(Sorry, my headline writing skills have failed me 😀 )

IN an echo of the final episode of “Seinfeld,” which involved a violation of a “good Samaritan law” that required a witness to a crime to come to the victim’s assistance, a recent lawsuit in a United States federal court demands consideration of a related law — with real-life application — to protect good Samaritans.

The incident that gave rise to the claim occurred last Nov. 20 at the Minneapolis-St. Paul airport. Six Muslim religious leaders, or imams, were removed from a domestic US Airways flight after fellow passengers and airline personnel became concerned about what they deemed suspicious behavior.

Witnesses described conduct that suggested something ominous might in fact be in the offing. The imams, the passengers reported, prayed loudly in the open terminal before boarding, sat in different seats on the plane from those assigned, positioned themselves near exits, asked for unneeded seatbelt extensions (which they then placed under their seats) and, most disturbingly, made anti-American comments.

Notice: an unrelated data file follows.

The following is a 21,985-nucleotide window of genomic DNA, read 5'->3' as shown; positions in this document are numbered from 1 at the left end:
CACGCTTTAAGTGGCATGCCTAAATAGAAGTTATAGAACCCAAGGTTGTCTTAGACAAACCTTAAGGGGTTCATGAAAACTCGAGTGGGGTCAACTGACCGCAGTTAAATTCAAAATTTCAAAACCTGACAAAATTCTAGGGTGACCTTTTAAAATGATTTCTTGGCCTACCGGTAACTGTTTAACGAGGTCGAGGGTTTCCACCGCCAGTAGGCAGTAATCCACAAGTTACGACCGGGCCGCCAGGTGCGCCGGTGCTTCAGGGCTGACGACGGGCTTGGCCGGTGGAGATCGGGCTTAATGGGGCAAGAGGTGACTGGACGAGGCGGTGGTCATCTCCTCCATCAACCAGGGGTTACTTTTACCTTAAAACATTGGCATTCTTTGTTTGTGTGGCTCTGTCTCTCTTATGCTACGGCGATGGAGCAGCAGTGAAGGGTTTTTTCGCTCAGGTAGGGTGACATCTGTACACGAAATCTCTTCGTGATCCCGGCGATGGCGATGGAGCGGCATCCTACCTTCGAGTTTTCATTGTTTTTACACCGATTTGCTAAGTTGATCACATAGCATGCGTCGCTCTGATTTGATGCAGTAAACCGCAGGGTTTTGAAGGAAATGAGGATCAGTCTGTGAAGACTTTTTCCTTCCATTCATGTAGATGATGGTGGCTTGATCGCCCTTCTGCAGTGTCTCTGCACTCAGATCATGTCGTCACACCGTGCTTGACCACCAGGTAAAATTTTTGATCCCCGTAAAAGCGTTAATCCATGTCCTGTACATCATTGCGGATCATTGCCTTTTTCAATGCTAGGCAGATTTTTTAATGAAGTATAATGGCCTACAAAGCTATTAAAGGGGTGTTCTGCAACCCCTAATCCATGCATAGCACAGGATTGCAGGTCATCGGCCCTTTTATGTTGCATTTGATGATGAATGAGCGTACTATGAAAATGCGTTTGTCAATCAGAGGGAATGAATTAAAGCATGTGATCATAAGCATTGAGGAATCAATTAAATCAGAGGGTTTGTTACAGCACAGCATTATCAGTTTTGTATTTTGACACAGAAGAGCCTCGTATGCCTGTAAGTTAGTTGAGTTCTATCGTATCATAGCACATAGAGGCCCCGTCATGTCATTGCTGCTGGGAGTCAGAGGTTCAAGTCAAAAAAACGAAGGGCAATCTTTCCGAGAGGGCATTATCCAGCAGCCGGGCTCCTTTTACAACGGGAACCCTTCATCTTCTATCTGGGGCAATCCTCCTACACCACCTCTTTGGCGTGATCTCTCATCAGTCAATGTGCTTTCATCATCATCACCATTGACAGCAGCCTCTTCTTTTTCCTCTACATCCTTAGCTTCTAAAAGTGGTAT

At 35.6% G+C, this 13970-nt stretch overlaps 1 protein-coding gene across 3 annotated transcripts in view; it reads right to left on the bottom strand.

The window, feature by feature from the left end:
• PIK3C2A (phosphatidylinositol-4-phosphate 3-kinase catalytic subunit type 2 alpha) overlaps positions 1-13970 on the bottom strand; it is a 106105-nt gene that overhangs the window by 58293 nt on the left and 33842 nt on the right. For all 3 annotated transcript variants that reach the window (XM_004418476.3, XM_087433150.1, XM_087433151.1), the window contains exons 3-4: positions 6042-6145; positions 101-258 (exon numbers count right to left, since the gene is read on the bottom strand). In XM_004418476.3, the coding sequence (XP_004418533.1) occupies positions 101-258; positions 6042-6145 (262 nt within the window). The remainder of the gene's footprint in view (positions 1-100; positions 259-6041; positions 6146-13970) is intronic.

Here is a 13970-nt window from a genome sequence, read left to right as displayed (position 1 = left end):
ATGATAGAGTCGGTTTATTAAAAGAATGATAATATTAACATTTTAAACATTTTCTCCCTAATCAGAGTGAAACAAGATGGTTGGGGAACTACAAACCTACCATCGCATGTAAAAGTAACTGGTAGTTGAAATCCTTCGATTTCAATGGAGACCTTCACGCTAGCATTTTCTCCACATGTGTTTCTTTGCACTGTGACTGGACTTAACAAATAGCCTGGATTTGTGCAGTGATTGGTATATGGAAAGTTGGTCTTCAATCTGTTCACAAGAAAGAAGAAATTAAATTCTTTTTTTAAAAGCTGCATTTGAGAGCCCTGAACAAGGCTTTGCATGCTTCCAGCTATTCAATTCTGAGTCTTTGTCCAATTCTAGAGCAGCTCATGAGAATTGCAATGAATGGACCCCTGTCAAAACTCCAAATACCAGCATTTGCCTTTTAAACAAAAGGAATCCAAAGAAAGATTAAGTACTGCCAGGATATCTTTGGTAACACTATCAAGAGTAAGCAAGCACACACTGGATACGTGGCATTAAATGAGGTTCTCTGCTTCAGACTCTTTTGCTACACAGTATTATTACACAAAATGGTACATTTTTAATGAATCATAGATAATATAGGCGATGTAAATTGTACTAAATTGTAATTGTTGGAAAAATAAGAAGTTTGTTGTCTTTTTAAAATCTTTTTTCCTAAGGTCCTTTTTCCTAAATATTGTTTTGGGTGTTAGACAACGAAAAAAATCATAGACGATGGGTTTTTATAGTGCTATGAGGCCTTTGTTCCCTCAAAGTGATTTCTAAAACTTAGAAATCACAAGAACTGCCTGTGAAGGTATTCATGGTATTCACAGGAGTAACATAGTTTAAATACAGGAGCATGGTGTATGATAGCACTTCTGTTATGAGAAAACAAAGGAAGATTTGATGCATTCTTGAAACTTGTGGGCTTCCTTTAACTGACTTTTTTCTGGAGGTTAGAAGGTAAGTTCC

The six were escorted off the plane so security personnel could conduct additional screening to ensure that they represented no threat to flight safety. By the time they were cleared by security, the plane had departed without them.

Four months later, the imams filed their lawsuit against US Airways. Such claims normally are filed just against the airlines for allegedly improper conduct of its personnel. However, this suit went further, listing unknown (“John Doe”) defendants as well. The John Doe defendants are the fellow passengers who voiced concerns to airline employees about the suspect behavior. Once the John Doe defendants’ identities are determined through discovery, the intent is to amend the complaint to name them specifically.

More at nytimes.com

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